Science-in-progress: Did the Bullet Cluster withstand scrutiny?

Enlarge / Behold, the Bullet Cluster. (credit: NASA)

Dark matter was first proposed to explain the speed at which stars orbit the center of their galaxies. Ever since, the search for other lines of evidence for dark matter has been an interesting one.

One of the biggest successes appeared to be a collision of galaxy clusters called the Bullet Cluster. It provided one of the most spectacular and intuitive indications that seemed to show that dark matter was real. Our own report on the first evidence of the Bullet Cluster, written more than a decade ago, was pretty excited. And in the stories that followed about the existence of dark matter, we've tended to treat the Bullet Cluster as a gold standard. If you can't explain the Bullet Cluster, then your theory is probably a bit useless really.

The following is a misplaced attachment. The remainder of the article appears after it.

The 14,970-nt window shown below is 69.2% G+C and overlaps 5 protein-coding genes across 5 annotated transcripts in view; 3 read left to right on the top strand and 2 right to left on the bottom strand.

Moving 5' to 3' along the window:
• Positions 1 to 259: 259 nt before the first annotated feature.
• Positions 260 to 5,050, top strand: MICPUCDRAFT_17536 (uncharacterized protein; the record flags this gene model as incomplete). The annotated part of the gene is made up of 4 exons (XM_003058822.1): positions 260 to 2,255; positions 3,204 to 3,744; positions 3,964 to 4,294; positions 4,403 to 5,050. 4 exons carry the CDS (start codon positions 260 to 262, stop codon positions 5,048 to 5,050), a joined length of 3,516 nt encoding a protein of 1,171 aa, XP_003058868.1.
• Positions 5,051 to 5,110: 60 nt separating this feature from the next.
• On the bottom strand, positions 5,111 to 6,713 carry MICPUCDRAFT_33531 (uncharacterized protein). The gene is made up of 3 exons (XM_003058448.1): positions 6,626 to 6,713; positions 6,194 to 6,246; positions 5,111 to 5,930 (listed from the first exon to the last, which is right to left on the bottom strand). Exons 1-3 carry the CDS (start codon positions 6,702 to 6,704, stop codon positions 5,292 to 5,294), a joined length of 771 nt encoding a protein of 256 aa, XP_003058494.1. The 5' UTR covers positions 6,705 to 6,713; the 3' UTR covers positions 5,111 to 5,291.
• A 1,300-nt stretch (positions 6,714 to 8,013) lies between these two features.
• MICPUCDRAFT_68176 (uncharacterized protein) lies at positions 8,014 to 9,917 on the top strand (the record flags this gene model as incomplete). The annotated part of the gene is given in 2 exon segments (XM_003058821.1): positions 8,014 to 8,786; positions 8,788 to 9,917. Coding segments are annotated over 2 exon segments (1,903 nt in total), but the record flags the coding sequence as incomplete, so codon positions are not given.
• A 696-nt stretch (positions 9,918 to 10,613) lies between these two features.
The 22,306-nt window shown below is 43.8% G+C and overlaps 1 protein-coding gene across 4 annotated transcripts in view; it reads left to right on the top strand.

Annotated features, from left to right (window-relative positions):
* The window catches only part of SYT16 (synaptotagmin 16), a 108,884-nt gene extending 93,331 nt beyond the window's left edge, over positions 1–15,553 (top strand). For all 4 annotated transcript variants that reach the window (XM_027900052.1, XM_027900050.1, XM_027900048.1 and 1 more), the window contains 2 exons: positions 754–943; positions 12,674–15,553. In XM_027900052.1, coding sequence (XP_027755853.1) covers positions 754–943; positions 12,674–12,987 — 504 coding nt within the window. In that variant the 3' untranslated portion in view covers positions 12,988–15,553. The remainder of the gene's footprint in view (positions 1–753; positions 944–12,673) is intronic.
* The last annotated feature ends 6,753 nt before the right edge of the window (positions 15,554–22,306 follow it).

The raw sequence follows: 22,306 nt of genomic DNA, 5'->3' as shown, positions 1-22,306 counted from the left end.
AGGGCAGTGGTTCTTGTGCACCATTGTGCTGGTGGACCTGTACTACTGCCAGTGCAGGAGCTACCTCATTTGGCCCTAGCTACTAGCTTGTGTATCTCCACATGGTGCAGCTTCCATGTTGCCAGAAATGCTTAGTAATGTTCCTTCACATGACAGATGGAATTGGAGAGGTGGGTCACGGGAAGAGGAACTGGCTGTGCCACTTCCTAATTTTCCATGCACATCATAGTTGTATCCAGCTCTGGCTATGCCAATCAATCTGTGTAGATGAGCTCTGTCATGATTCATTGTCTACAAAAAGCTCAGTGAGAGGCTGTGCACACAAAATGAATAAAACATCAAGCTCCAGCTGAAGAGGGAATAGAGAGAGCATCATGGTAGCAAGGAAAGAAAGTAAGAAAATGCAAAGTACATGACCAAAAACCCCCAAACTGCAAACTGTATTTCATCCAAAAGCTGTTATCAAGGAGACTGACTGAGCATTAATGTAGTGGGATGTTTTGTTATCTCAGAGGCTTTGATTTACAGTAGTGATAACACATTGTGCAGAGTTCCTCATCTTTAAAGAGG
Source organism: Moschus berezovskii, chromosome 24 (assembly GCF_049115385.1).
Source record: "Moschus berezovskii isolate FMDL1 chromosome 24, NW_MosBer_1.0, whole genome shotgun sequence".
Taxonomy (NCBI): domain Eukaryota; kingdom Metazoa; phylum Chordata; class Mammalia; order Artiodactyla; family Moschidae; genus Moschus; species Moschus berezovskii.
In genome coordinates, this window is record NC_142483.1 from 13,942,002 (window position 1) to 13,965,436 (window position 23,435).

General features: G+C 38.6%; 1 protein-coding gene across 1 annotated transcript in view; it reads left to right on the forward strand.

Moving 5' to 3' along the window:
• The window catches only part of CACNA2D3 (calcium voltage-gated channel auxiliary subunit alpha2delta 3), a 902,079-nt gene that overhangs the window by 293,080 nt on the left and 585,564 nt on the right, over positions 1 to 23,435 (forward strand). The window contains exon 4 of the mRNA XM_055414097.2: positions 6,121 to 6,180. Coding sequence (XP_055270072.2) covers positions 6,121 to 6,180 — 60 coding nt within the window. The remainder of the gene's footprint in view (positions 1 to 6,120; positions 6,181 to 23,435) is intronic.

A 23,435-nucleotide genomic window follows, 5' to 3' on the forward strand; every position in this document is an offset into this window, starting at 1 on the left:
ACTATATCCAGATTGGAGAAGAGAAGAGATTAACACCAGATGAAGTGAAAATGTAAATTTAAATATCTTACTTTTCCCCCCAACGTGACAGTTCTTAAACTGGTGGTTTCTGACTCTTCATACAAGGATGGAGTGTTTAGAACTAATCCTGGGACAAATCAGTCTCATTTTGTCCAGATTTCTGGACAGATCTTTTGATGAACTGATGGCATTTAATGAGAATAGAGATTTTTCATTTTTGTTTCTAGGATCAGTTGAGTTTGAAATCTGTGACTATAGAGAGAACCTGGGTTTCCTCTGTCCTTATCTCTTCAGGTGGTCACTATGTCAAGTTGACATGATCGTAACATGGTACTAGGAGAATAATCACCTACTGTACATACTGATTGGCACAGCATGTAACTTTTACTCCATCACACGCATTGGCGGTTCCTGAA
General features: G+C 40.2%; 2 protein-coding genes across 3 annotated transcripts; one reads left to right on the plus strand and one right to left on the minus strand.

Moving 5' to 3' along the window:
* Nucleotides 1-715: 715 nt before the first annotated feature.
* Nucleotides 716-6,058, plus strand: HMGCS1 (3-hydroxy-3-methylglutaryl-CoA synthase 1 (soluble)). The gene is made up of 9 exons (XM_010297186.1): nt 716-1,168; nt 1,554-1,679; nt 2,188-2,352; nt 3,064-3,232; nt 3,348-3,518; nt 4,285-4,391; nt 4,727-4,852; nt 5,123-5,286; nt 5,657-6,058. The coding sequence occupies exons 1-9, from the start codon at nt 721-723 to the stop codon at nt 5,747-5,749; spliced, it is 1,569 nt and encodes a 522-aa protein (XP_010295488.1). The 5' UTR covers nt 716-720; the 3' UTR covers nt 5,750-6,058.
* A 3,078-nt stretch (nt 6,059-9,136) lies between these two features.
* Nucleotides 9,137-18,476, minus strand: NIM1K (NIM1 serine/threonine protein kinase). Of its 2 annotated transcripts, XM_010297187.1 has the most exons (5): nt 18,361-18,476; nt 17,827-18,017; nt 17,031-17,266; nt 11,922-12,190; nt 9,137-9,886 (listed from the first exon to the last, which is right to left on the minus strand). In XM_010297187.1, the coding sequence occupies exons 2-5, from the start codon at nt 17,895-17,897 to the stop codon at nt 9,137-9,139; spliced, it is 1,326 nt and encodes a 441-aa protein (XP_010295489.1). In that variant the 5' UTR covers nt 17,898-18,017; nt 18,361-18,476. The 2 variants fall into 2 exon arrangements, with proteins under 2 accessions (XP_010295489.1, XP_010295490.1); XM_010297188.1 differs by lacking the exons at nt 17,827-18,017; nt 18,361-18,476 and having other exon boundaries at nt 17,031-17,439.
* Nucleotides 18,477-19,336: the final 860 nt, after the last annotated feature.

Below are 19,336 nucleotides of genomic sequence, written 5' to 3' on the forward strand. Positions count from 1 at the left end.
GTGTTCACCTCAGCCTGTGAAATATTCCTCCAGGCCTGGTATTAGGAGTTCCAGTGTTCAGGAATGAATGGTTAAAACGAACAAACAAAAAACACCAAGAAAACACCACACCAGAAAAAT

The image above shows the remnant of two galaxy clusters that have collided, with a smaller "bullet" that has passed through the larger cluster. The energy of the collision is such that regular matter has been heated to very high temperatures, causing it to glow like crazy in the X-ray regime (which is shown in red). So, an X-ray telescope can produce a clear image of the matter distribution of both the bullet and the larger cluster. Even better, this collision appears to be almost side-on to us, so we have the best seat in the house to observe it.

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